Unity takes this composition-based approach to its logical conclusion by having you build all your game objects entirely using composition – even the ‘glue code.’ Every game object consists purely of composed parts. The end result is that if you did still have concrete classes for each kind of game object, the only difference between them would be the components that make them up. As such, you only need one concrete class for a game object – Unity appropriately calls it GameObject – and it acts as little more than a container for components.

What about the ‘glue’ code, the stuff that would normally tie all the components together? You can build it as a component too. With the GameObject acting only as a component container, it’s up to the individual components to sort things out between themselves. The glue component isn’t one that you might expect to use on any objects other than this one – but the same was true of the dedicated class, too. Note too that component inheritance is still perfectly normal, so your ‘glue’ code components can participate in an inheritance hierarchy if appropriate.

Components make it very easy to build objects that interact with a wide number of systems, without introducing strong dependencies between these systems. Some care must be taken to ensure that component interactions are handled nicely, but no more than previous approaches.

Misconception 3: Prefabs are only for making repetitive levels

One of the ideas I encountered quite early on was the idea of the prefab. Prefabs are “reusable GameObjects,” according to the manual. When I first saw them, and saw that they were called prefabs, I thought: great! I can use those to quickly build up large scenes by effectively copying-and-pasting objects around. If I want to dot trees all over my terrain, I can use a bunch of tree prefabs. If I want buildings, or bits of buildings, I can create prefabs for those, too. Great! But that’s really just a time-saving tool for the artists and level designers, surely…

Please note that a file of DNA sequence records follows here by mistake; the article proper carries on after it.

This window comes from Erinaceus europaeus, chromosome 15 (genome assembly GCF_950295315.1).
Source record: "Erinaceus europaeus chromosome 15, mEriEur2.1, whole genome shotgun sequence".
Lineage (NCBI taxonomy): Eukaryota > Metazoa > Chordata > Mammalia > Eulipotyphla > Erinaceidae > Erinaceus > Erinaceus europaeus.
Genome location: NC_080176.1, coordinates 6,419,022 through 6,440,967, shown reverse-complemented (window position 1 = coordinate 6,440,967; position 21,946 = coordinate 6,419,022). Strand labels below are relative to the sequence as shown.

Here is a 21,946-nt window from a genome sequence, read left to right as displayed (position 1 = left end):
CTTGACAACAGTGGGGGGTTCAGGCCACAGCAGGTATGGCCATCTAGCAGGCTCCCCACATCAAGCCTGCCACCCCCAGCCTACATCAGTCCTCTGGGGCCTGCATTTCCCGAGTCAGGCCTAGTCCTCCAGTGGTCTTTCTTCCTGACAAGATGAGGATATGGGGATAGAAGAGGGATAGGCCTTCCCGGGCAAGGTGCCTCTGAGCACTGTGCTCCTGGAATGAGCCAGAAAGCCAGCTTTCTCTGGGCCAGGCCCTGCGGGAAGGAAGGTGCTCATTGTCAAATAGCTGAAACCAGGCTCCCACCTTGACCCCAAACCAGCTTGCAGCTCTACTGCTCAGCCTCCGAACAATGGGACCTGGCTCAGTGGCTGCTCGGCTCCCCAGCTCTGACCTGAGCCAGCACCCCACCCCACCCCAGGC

I’d missed the real point of prefabs. It’s true that you can use them for easily copying objects around, but the really vital thing is that you can insert copies of them at runtime, too. They’re not only about composing the scene in the editor. They’re also about composing the scene, from code, at runtime, too. (For the more pattern-oriented amongst you, what I’m driving at here is the Prototype pattern. Feel free to refresh your memory so you can read the next bit with a knowing smile).

Naturally there are many objects in your game that aren’t in the scene when you start. Bullets in motion. Gibs. Enemies that haven’t spawned yet. Sometimes, you could put these things into the scene and just mark them as inactive, but not always; you need the option to create things dynamically. Unity has that, of course: GameObject has a public constructor, so you can create the GameObject, set its name and layer, then use GameObject.AddComponent<>() to add all the components you need, then set up all the parameters, etc. There’s a twofold problem with this approach, though: firstly, it’s incredibly tedious, and secondly, it makes it really difficult for non-coders to change the way things are set up. If an artist or designer wants bullets to play a different sound or use a slightly different color tracer, they need a coder to go in and alter the spawn code.

This is where prefabs come in. Instead of building a new object from scratch, what you can do is to create a clone of the prefab. Cloning an object duplicates all of its components, along with all of its children and their components, so you don’t have to attach anything or set anything else up; the prefab acts like a prototype for the kind of object you want, a ‘reference copy.’ Furthermore, as the prefab is just a GameObject (or tree of GameObjects), it can be edited by artists and designers in exactly the same way as anything else in the scene; if the artist wants to make your plasma bullets glow more blue, he can click the prefab, find the relevant component, adjust the value, save the prefab, and run the game – no code changes required.